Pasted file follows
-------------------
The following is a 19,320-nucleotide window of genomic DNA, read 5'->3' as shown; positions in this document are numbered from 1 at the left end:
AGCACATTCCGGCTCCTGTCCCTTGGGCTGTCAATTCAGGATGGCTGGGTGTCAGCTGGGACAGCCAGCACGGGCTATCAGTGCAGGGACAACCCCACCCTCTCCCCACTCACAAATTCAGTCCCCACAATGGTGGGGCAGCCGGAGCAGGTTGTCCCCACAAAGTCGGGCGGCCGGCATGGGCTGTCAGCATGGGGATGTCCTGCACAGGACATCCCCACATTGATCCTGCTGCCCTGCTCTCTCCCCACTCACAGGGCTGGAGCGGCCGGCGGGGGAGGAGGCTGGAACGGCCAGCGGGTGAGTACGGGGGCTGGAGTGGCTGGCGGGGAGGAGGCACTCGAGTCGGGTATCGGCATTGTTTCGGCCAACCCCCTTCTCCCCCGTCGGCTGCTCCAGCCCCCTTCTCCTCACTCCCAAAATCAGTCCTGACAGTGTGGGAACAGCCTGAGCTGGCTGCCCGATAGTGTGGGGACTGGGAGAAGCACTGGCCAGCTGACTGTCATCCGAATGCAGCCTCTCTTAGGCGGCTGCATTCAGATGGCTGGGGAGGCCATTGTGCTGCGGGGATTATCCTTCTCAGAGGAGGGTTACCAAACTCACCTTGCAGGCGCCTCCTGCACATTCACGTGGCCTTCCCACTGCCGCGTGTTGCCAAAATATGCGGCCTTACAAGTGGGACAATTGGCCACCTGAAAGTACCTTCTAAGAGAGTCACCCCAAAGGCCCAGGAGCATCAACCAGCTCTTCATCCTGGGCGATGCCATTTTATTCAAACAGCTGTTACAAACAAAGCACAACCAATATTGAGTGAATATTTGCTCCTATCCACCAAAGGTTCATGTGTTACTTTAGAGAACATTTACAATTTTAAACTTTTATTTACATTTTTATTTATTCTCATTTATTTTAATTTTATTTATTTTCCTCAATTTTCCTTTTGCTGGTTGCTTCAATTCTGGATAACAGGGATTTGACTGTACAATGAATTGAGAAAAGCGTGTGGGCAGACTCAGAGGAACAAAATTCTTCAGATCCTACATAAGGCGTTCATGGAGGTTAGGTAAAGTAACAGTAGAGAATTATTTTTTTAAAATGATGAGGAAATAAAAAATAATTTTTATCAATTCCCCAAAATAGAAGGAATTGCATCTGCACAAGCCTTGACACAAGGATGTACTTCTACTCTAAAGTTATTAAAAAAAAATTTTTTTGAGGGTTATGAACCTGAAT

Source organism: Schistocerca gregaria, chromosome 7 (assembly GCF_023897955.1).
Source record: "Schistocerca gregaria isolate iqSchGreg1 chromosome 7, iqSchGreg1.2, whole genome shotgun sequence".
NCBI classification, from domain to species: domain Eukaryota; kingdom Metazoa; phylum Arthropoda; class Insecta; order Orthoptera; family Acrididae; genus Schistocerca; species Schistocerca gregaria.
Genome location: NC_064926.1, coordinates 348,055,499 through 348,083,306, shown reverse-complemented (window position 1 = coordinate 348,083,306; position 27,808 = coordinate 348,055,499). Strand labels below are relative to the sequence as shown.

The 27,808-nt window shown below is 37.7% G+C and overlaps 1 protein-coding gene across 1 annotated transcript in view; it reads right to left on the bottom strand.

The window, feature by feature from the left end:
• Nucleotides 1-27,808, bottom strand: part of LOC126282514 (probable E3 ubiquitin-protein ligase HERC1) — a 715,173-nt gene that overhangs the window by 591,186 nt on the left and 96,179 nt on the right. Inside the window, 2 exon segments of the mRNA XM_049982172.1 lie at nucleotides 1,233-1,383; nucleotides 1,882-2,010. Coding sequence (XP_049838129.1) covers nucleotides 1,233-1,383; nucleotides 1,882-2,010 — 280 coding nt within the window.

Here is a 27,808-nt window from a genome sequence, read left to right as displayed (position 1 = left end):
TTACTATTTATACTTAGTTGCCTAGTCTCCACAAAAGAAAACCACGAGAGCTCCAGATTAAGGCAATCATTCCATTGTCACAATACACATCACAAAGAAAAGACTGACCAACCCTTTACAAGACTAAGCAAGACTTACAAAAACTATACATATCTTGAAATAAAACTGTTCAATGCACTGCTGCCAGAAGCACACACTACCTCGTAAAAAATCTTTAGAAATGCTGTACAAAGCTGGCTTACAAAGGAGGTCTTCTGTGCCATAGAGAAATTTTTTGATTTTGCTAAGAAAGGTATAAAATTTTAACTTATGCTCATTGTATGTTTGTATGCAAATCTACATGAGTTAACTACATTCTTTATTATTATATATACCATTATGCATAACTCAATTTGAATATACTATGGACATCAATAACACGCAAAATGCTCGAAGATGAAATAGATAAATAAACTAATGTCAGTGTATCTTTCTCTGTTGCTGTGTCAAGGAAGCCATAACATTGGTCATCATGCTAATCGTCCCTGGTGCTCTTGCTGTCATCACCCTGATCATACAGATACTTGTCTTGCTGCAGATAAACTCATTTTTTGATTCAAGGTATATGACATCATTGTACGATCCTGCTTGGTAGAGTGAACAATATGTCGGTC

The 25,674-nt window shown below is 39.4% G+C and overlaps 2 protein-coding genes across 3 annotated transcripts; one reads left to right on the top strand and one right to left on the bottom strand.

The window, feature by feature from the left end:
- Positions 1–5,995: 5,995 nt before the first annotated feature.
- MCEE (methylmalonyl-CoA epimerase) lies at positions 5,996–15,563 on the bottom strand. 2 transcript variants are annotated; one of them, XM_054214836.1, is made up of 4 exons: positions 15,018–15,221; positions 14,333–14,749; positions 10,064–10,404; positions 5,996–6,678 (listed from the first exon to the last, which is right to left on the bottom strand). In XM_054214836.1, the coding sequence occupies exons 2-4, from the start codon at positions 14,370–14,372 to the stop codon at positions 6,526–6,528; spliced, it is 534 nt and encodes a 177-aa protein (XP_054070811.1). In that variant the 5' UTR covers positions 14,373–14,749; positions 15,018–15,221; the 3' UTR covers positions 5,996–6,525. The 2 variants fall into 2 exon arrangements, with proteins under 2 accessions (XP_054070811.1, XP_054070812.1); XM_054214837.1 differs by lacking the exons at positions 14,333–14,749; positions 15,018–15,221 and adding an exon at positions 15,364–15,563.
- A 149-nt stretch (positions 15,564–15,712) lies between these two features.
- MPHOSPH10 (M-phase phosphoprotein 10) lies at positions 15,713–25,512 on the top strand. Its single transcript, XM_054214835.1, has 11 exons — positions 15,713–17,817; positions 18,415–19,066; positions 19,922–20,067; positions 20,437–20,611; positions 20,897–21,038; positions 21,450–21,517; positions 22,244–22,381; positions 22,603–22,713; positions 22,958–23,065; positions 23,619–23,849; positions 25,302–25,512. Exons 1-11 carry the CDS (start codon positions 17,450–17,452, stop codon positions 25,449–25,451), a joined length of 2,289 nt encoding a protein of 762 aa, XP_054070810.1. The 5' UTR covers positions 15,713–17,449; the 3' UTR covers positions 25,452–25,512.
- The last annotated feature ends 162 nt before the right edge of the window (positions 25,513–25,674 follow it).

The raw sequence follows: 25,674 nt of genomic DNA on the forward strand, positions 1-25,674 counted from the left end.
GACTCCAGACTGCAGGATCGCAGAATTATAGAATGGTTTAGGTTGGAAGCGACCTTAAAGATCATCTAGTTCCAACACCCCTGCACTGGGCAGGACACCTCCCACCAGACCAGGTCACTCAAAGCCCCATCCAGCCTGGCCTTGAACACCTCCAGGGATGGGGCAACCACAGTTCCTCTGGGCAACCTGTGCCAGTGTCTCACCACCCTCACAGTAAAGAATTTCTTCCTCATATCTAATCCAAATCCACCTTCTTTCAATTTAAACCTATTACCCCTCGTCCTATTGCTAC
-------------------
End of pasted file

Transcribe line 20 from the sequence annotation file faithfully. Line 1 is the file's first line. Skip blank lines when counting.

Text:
GACTCCAGACTGCAGGATCGCAGAATTATAGAATGGTTTAGGTTGGAAGCGACCTTAAAGATCATCTAGTTCCAACACCCCTGCACTGGGCAGGACACCTCCCACCAGACCAGGTCACTCAAAGCCCCATCCAGCCTGGCCTTGAACACCTCCAGGGATGGGGCAACCACAGTTCCTCTGGGCAACCTGTGCCAGTGTCTCACCACCCTCACAGTAAAGAATTTCTTCCTCATATCTAATCCAAATCCACCTTCTTTCAATTTAAACCTATTACCCCTCGTCCTATTGCTAC